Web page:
Chapter 3 of "CCNA Command Quick Reference" by Scott Empson provides information and commands for configuring a router. This chapter covers names, passwords, interfaces, MOTD banners, IP host tables, saving and erasing your configurations and then discusses show commands to verify the router configurations.
Extending switched networks with virtual LANs -- Chapter 3 of CCNA Self-Study: Interconnecting Cisco Network Devices (ICND)
Chapter 3 of "CCNA Self-Study" by Steve McQuerry explores how VLANs operate to provide more effective networks by controlling broadcasts in your network.
Frame Relay -- Chapter 11 of "CCNA ICND Exam Certification Guide"
Chapter 11 of "CCNA ICND Exam Certification Guide" by Wendell Odom reviews the details of how Frame Relay accomplishes its goal of delivering frames to multiple WAN connected sites.
Cisco CCNA exam: Are you ready?
Take this 10-question quiz to see how prepared you are for the Cisco CCNA exam.
CCNP, CCSP and CCIE books
Shooting Trouble -- Chapter 1 of "CCNP Practical Studies: Troubleshooting"
This chapter from "CCNP Practical Studies: Troubleshooting" by Donna Harrington presents an introduction to troubleshooting; a review of standards, protocols and industry models; and practical troubleshooting, including baselining and documentation techniques.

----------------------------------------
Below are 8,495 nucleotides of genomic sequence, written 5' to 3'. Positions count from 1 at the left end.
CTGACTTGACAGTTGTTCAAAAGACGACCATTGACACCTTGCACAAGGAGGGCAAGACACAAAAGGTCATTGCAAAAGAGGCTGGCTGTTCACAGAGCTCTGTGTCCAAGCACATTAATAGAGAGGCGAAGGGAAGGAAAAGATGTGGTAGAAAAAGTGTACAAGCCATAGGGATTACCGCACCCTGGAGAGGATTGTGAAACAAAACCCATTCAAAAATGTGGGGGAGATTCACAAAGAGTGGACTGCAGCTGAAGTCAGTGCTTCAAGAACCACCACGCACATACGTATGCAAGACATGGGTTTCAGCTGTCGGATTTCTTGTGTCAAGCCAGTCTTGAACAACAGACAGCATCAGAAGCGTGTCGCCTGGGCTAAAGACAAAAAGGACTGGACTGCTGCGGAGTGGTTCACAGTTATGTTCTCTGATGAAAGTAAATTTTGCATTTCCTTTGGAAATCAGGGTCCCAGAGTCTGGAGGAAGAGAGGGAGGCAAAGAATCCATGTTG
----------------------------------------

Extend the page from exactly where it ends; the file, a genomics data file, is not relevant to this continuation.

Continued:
Configuring Cisco VPN 3000 for Remote Access Using Preshared Keys -- Chapter 4 of "CCSP Cisco Secure VPN Exam Certification Guide"
This chapter covers the following, which you need to master in your pursuit of certification as a Cisco Certified Security Professional:
- An overview of remote access using preshared keys
- Initial configuration of the Cisco VPN 3000 Concentrator Series for remote access
- Browser configuration of the Cisco VPN 3000 Concentrator Series
- Configuring users and groups
- Advanced configuration of the Cisco VPN 3000 Concentrator Series
- Configuring the IPSec Windows Client
IGP route redistribution, route summarization and default routing -- Chapter 11 of "CCIE Routing and Switching Official Exam Certification Guide"